I have backed two crowd funded products so far. The first was Coin, which officially shut down its services this Jan, after being acquired by fitbit last May. [To their credit, they refunded my contribution after I’d waited for over two years]. Though disheartened, I still wanted to explore the potential of this form of investment. And so I went on to support Navdy. Why? Because it sounded pretty cool and seemed like something that would get my non-smart-but-good car get smarter.
And so in August 2014, I exercised the powers bestowed on one of my credit cards and made a significant (for me) investment on a pre-order for Navdy. In any case, I feel the investment was well worth it considering that Navdy is today priced at around $800 (!) and that each dollar costs a lot more today than it did back then.
I was one of the earliest backers and my Navdy was supposed to have been delivered in early 2015. Ha :) Most crowd-funded projects miss their deadline because they underestimate the effort required in making something production grade. The good folks at Navdy did too! There were frequent newsletter updates, but after waiting for over two years, I had almost forgotten about it. That’s until a mail landed in my inbox Jan this year (2017).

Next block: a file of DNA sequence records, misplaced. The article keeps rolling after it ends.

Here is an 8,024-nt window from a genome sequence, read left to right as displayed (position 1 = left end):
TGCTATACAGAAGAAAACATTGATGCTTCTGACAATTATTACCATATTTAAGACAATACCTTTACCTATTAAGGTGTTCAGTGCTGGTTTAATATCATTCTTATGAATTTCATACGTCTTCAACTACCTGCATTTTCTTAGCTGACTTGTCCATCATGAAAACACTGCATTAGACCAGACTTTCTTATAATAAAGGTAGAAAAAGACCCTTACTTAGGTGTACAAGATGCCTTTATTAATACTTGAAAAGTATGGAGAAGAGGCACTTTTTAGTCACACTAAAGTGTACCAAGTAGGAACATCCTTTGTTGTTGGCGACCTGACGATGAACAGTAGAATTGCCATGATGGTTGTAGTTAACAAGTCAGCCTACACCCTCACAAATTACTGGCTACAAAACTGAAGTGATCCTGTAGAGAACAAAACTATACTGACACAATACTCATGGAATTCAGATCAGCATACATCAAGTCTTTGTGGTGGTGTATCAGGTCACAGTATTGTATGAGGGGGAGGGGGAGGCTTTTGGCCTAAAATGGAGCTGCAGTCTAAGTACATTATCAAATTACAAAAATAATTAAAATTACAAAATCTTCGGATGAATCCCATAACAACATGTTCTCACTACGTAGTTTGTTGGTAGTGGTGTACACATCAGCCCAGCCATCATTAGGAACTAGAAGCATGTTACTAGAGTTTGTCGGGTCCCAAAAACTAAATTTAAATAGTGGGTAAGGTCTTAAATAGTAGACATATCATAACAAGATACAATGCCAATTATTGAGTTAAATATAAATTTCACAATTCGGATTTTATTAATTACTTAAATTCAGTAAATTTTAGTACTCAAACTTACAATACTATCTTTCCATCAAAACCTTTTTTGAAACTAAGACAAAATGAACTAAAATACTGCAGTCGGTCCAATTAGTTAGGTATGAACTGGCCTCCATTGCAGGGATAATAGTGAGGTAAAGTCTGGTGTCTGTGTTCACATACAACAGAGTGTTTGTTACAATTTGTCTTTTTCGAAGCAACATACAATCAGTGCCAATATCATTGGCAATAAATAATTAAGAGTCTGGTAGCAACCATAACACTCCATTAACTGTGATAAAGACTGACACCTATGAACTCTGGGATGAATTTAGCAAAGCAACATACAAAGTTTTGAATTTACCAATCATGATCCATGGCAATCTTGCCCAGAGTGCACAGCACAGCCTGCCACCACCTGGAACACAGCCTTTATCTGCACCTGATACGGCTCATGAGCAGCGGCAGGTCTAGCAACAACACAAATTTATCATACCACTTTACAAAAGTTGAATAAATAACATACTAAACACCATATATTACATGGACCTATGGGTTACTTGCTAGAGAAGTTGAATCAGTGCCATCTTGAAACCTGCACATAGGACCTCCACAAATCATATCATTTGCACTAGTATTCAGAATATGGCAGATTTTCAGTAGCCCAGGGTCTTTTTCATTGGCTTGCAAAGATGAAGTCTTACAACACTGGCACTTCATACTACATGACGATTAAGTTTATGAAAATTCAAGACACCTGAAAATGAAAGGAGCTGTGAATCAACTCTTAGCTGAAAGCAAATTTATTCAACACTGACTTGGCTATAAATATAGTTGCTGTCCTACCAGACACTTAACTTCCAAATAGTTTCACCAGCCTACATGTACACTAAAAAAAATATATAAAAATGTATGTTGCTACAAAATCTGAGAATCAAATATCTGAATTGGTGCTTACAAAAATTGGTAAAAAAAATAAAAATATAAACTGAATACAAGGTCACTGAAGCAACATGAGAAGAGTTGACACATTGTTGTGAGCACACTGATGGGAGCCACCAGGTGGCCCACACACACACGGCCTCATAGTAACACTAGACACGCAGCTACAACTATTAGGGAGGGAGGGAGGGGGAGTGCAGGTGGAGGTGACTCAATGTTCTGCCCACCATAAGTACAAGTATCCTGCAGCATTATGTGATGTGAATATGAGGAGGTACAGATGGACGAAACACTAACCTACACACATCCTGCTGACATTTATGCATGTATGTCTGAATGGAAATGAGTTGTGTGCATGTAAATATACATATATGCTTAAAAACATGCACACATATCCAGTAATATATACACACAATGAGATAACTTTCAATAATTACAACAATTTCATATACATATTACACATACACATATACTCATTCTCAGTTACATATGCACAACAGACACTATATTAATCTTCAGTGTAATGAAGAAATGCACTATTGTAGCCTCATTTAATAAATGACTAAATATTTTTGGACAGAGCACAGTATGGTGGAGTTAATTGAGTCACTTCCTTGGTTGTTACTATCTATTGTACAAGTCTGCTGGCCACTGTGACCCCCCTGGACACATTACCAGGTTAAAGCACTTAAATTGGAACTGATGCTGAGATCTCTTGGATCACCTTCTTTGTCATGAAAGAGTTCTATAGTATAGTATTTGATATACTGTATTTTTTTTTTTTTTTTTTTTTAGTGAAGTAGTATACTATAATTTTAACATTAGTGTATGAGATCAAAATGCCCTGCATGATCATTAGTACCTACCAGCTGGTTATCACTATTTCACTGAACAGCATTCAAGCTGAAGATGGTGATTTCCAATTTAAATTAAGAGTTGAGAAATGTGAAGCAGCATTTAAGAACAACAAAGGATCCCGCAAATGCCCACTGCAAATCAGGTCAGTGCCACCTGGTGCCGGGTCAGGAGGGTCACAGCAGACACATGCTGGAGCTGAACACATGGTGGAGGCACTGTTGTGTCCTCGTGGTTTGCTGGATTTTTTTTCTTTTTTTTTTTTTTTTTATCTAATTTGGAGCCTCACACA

Hello Anupam Varghese,
Good news! Your Navdy order has shipped.
After shelling out a a bit more on customs duty, the UPS folks finally delivered the package sometime around our Republic Day.
The Navdy box:
The box was larger than I’d expected (almost the size of a largish shoe-box) but opening the box was a delightful experience that showed that the team had put in a lot of thought in putting this package together. By all indications, Navdy seems to have a great design team.
So inside this box there are 4 layers of plastic trays filled with lots of Navdy goodness.
The main unit (Navdy Display) hosts the processor, GPS, bluetooth to connect with your phone (yes, Navdy needs an Android/ iPhone app as well), the dial controller and of course a pico projector attached to a transparent plastic projection screen. The unit is surprisingly well built and feels pretty sturdy.
The rest of the stuff includes 3 mounts (of which only one needs to be used), little niceties like dashboard cleaning towels, cable organizers, OBD (Vehicle Onboard Diagnostics Port) connector cable and the dial knob.
The dial knob is by far the best accompaniment to Navdy. It really adds easy control to one’s fingertips. While driving, the slick rotate/ tap interface enables control using least distraction or effort. I prefer this over their gesture control. (Navdy recognises simple hand gestures through a driver facing camera on the main dash unit) In fact, I’ve turned off gesture control altogether! The steering wheel mounted dial can control navigation, car-dashboard, music on my phone (it even works on my gaana app) and offers basic call control.
The trickiest part is getting the mount to stick on the dashboard. Mine came off after two days because my dash surface is not flat but is pretty textured and matte-ish, I have to now resort to a double sided sticky tape or some glue. This is my only major grouse with the product and I hope this gets solved in its future avatars.